Collector Joan Renner carefully pulls out a bright, floral-print powder box from her display-case coffee table, holding it like a cherished gem. The box is close to 100 years old, a treasure she found during her constant search to grow her vintage cosmetics collection.
“To me, these boxes tell the story of women,” she says, adding that she considers herself a caretaker of these pieces that represent a period in time. “It’s social history, it’s art history, they tell so much.”
Joan’s collection of cosmetics packaging ranges from the late 1800’s to the 1950’s. You can almost see the timeline in the box artwork. “Very early, it was thought only ‘loose women’ wore makeup, so the packaging was very plain and they called the product things like “a complexion beautifier,” Joan says, pointing to a plain manila colored box. “In the 1920’s it was acceptable for women to be seen putting on makeup in public so the package designs got bolder. Then in the World War II era, it was all very patriotic as the home front relied on women to make themselves beautiful because it was considered a morale booster for the men who had to go fight. ”
Her fascination with these little boxes and compacts began over 20 years ago when she and her husband were at a flea market and she spotted a compact from the 1939 New York World’s Fair. “I was just intrigued by the design of it.”
Joan has keen research skills for discovering where and when all her collected cosmetics items are from. “I have some collector’s price guide books from the 1990s and sometimes I’ll find things in there. I pick up old magazines and look for the advertisements. I also have a subscription to ancestry.com and you can search newspapers in there. You have to be really dedicated and dig for it, but I like that part!”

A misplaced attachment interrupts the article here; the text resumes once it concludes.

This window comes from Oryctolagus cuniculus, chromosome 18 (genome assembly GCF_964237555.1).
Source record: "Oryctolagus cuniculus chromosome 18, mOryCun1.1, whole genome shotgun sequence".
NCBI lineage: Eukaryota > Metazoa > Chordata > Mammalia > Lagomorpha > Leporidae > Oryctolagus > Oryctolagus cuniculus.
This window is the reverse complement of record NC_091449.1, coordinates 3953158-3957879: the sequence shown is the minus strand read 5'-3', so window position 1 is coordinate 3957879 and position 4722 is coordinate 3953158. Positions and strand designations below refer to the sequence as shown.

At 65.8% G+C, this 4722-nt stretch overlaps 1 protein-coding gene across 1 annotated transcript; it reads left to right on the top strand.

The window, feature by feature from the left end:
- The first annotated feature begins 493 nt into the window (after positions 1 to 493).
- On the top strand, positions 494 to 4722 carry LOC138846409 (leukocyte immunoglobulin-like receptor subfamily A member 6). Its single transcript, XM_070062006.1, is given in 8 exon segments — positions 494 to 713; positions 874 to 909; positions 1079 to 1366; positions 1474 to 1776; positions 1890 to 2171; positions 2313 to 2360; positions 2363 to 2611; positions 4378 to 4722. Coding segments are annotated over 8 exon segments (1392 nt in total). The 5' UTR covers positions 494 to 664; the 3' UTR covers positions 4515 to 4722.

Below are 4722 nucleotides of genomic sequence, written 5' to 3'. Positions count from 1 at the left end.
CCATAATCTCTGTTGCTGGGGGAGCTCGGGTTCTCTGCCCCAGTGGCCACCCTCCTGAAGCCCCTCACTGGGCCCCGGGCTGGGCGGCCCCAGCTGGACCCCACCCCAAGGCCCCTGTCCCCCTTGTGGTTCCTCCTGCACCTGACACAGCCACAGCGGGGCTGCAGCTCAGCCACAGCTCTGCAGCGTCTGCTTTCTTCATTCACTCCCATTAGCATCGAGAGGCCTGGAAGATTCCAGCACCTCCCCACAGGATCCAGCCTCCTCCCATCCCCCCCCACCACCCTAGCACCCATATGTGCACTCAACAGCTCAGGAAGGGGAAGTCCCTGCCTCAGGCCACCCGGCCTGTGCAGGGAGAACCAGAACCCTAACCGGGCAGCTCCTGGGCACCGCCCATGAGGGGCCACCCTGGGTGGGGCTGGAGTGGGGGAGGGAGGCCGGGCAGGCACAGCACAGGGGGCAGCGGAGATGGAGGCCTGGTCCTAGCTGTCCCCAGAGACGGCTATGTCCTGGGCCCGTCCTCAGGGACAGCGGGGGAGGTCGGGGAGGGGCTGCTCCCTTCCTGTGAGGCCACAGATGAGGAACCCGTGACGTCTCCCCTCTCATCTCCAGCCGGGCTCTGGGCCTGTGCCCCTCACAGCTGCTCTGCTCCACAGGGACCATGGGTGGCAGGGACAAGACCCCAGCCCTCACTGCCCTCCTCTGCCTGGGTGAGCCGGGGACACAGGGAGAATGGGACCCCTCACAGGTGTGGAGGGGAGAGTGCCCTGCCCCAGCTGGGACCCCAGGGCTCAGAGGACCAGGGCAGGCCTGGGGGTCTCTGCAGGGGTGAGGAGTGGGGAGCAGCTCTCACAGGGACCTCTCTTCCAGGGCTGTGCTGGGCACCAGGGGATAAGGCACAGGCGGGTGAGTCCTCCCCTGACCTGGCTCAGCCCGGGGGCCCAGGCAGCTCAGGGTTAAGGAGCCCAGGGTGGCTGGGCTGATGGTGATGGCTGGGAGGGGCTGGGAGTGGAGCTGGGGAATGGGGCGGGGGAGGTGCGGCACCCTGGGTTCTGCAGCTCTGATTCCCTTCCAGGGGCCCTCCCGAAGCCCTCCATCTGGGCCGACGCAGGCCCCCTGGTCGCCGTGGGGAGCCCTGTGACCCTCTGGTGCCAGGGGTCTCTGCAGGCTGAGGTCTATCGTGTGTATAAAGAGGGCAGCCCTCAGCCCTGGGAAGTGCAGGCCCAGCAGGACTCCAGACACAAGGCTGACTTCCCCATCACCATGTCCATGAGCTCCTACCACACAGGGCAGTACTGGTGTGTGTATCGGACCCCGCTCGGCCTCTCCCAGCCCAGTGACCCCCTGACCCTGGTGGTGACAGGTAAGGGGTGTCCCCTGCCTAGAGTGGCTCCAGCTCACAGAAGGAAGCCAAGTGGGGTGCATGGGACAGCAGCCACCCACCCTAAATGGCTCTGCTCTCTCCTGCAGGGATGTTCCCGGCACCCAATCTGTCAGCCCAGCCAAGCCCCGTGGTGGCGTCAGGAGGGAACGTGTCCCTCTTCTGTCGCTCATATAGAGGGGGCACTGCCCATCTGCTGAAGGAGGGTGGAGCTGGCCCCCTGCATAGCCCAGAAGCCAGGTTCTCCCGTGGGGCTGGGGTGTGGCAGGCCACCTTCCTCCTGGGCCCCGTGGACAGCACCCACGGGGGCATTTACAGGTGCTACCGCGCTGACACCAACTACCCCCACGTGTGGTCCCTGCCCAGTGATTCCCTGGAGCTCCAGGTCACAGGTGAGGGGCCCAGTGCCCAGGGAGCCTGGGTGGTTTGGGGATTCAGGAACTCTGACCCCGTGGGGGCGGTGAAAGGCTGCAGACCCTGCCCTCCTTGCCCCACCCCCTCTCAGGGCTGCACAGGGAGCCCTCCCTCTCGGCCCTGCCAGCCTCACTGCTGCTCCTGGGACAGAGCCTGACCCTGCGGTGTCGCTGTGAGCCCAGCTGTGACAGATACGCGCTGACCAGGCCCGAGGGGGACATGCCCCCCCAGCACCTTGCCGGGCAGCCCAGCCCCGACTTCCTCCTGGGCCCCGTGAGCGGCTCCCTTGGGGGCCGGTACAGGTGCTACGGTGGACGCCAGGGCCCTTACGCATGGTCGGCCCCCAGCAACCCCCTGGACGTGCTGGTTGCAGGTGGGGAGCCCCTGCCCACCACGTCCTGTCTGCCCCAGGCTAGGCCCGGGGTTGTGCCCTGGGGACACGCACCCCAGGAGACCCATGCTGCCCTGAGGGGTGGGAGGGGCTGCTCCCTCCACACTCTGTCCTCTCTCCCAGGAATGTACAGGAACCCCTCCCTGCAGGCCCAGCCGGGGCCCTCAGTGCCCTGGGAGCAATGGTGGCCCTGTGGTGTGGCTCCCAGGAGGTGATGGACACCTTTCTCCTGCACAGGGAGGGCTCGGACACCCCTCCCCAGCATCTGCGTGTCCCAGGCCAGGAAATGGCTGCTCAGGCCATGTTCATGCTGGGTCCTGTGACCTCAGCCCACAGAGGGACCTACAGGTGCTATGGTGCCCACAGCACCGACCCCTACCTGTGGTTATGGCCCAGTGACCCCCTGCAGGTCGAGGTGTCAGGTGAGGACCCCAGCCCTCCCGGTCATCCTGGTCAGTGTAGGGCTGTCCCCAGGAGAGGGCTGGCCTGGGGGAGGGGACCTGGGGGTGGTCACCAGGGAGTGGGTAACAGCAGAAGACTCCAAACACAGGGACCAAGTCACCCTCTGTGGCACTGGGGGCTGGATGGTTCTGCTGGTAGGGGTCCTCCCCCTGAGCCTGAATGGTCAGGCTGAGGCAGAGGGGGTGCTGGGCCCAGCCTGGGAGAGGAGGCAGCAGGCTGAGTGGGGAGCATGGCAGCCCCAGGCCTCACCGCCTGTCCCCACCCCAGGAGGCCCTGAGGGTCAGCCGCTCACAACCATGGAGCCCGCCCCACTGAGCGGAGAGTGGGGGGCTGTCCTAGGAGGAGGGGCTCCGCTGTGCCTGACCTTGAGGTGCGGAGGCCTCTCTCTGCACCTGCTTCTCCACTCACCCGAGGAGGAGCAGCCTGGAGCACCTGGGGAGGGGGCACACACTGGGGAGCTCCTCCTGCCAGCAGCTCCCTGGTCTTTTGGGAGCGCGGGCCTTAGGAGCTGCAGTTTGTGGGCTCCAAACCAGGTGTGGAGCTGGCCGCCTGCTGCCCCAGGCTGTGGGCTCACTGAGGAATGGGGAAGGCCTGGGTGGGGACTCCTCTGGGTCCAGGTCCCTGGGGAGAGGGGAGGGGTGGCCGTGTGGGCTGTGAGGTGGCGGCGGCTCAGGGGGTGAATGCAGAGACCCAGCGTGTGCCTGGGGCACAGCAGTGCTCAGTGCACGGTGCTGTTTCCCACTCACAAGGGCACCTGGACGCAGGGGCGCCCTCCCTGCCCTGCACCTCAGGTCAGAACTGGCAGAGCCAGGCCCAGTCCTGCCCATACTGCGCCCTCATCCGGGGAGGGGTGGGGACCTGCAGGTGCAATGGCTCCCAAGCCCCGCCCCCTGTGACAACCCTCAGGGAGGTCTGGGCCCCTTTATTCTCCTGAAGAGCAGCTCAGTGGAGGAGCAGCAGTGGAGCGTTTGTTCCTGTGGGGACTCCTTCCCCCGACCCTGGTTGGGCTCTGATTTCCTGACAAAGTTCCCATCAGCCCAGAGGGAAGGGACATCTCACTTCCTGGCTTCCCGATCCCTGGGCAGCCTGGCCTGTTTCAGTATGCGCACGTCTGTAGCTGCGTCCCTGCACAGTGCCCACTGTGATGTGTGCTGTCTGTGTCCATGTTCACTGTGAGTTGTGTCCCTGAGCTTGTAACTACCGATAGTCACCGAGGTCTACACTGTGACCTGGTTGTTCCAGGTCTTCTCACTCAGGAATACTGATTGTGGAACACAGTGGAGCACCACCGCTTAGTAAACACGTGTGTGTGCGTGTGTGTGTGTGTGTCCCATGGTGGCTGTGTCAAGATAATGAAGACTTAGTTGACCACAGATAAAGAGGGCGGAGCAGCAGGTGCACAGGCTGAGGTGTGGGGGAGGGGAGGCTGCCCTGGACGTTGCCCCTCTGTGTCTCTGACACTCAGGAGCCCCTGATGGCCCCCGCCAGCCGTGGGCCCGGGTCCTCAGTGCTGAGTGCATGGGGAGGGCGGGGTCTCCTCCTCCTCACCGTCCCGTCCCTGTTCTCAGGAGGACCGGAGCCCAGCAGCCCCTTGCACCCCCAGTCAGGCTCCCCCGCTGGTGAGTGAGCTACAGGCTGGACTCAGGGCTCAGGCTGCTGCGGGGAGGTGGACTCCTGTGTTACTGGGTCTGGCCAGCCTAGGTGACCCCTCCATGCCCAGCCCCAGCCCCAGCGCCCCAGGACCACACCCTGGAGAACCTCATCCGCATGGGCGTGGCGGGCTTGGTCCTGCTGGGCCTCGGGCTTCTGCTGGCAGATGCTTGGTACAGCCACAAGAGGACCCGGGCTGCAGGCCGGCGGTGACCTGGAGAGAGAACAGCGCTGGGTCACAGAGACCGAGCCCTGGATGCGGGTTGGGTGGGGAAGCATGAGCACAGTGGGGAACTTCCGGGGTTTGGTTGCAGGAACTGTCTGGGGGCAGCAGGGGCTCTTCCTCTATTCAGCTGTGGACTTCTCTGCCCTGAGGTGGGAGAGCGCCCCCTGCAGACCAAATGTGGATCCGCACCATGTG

Joan is also a well-known historian around Los Angeles. She’s given lectures on women in crime, been a guide for Esotouric Tours, a company that specializes in showcasing LA’s forgotten lore and crime scenes, and she organizes the archives of Police Daily Bulletins at the Los Angeles Police Historical Society. She was part of the research team for the recently released book, “LAPD 53” written by James Ellroy, featuring crime scene photos from the year 1953. She also runs her own blog, Vintage Powder Room, where she writes about the items in her collection.
When asked about the connection between her passion for crime and cosmetics, she laughs. “My interests may seem totally diverse, but as soon as you starting talking about women behaving badly and your femme fatales, cosmetics play heavily into that, so they do intersect!”
As for actually finding the products, Joan says she finds most of her collectibles online these days because flea markets and estate sales no longer seem to have them. “Those sales just don’t have items that go back that far anymore.”
She said she’s often surprised to find the powder boxes in excellent condition, “Women will take care of something they think is pretty or special. Some of the most beautiful powder boxes came from the depression era because women would be willing to skip a meal to spend a quarter on something that made them feel good because it was pretty. Then they would tuck them away in a special place like a lingerie drawer – which is the perfect place for them because it’s dark and dry. That is probably why most of them still have bright colors and are in pristine condition, sometimes they were never even opened to use the product.”
As for preserving them, Joan takes special care to keep them in good condition. “I don’t let the sun shine on them because that will fade them. When they’re not on display, I wrap them in archival paper and put them in archival boxes. I keep them at room temperature. Most of them are just made of cardboard paper so light and dampness will destroy them.
As for the packaging of today’s cosmetics, Joan finds it all very uninspiring. “Makeup packaging now is really bland and it all looks the same. There used to be pride in the packaging, but now it’s more about instant gratification, and people just throw away the packaging. I think they are really missing out. I know when I go shopping, I find myself and others drawn to the items that have some eye appeal. I really like the brands doing more retro designs like Besame or Benefit. Back then, cosmetics companies were competing for women’s attention. The graphics were meant to capture the eye and are absolutely gorgeous.”